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Title: How regulation and competition influence discrimination in broadband traffic management : a comparative study of net neutrality in the United States and the United Kingdom
Author: Cooper, Alissa
Awarding Body: University of Oxford
Current Institution: University of Oxford
Date of Award: 2014
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Telecommunications policy debates concerning the contentious issue of net neutrality have revolved around a number of broadband network operator behaviors, including discriminatory traffic management – differential treatment of network traffic associated with different Internet applications for the purpose of managing performance. Some stakeholders have advocated for regulatory intervention to prevent network operators from discriminating to the detriment of independent application innovation. Others would prefer to rely on competition between network operators to discipline operator behavior. Fixed-line broadband markets in the United Kingdom and the United States have differed substantially with respect to discrimination, competition, and regulation. The UK has experienced intense competition and pervasive discriminatory traffic management without triggering regulatory activity. The US has seen much less discrimination, limited competition, and regulatory threat followed by regulatory intervention. This thesis uses elite interviews, participant observation, and documentary analysis in a comparative study of these two cases between the mid-2000s and 2011 to determine why network operators take up discriminatory traffic management (or not) and how competition and the regulatory environment affect traffic management outcomes. This thesis demonstrates that network operators take up discriminatory traffic management primarily to control cost, performance, or both. Competition promotes rather than deters discrimination because it drives broadband prices down, encouraging operators to manage high-volume applications whose traffic incurs high costs. Regulatory threat can be sufficient to counteract these desires, but in its absence and without concerns vocalized by interest groups, discriminatory approaches endure. Telecommunications regulators intervene to safeguard nondiscrimination when they conceive of their remits as encompassing social and industrial policymaking, are ambivalent about litigation risk, and are driven by their leaders’ reputational agendas, as in the case of the Federal Communications Commission. With a narrower perception of its remit and more concern for its organizational reputation, Ofcom exemplifies the characteristics that inhibit traffic management regulation.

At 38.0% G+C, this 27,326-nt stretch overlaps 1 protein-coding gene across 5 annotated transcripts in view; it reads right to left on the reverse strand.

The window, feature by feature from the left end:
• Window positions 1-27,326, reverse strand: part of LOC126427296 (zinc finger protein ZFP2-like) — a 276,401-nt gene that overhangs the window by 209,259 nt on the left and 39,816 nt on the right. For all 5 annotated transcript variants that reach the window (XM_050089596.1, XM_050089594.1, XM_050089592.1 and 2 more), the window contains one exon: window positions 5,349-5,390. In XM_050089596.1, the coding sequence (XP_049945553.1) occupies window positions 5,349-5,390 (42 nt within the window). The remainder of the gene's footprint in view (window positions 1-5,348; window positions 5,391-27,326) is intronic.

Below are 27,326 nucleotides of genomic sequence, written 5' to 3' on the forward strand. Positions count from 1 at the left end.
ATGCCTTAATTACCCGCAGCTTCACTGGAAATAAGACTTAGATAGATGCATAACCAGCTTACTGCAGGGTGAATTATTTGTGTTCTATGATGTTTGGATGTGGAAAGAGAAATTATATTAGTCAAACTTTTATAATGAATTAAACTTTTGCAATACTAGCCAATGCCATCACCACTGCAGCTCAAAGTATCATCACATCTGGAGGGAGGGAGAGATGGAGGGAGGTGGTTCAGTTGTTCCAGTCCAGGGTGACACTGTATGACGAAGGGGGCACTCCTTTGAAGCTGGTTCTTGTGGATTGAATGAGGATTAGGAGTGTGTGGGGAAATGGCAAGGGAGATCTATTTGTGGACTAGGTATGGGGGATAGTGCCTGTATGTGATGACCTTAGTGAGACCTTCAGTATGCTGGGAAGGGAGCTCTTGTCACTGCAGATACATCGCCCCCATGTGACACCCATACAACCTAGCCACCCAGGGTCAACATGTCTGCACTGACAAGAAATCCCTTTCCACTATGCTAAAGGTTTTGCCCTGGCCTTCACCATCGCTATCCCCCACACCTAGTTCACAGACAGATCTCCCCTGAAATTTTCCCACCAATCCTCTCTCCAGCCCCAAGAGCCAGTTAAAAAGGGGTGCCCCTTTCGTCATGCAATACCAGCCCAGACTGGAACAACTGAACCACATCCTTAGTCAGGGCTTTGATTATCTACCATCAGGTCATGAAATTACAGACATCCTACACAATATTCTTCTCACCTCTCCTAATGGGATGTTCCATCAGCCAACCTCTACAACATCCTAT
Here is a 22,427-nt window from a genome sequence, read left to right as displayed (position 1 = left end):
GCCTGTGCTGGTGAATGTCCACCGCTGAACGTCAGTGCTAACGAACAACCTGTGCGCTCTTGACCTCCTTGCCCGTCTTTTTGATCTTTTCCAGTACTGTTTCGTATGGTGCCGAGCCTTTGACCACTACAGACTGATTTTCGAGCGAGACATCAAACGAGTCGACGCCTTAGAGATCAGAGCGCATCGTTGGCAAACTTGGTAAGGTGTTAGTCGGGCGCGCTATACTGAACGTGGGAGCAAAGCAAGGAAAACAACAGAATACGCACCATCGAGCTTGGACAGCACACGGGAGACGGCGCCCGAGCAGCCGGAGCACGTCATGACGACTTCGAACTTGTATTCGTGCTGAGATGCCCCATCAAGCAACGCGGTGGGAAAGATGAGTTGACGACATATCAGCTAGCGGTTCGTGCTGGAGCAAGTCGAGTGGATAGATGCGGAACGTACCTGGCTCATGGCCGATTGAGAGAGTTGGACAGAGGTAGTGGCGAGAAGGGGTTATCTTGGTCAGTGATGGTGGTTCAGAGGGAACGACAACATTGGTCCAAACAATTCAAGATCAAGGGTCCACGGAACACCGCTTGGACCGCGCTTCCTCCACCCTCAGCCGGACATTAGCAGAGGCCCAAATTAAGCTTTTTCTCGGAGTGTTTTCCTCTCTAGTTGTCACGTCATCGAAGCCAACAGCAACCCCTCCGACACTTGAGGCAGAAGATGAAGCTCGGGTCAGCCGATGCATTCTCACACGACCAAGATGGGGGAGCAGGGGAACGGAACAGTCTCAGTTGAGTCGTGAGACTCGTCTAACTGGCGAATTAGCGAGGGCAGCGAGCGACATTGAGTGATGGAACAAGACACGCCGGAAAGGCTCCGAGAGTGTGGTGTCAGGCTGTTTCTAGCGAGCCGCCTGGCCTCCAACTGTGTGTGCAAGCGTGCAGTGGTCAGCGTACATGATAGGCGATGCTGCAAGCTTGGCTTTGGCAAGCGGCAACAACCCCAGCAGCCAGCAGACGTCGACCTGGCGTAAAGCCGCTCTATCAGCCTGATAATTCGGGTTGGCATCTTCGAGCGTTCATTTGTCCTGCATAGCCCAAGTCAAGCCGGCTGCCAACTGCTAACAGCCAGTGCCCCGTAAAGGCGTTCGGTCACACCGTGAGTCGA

Supervisor: Brown, Ian Sponsor: St Catherine's College ; Oxford Internet Institute
Qualification Name: Thesis (Ph.D.) Qualification Level: Doctoral
EThOS ID:  DOI: Not available
Keywords: Internet research ; Shaping the Internet ; Internet and governance and democracy ; Organisational behaviour ; Social Sciences ; Law and the internet ; Media and Public Policy ; broadband ; Internet ; net neutrality ; traffic management ; regulation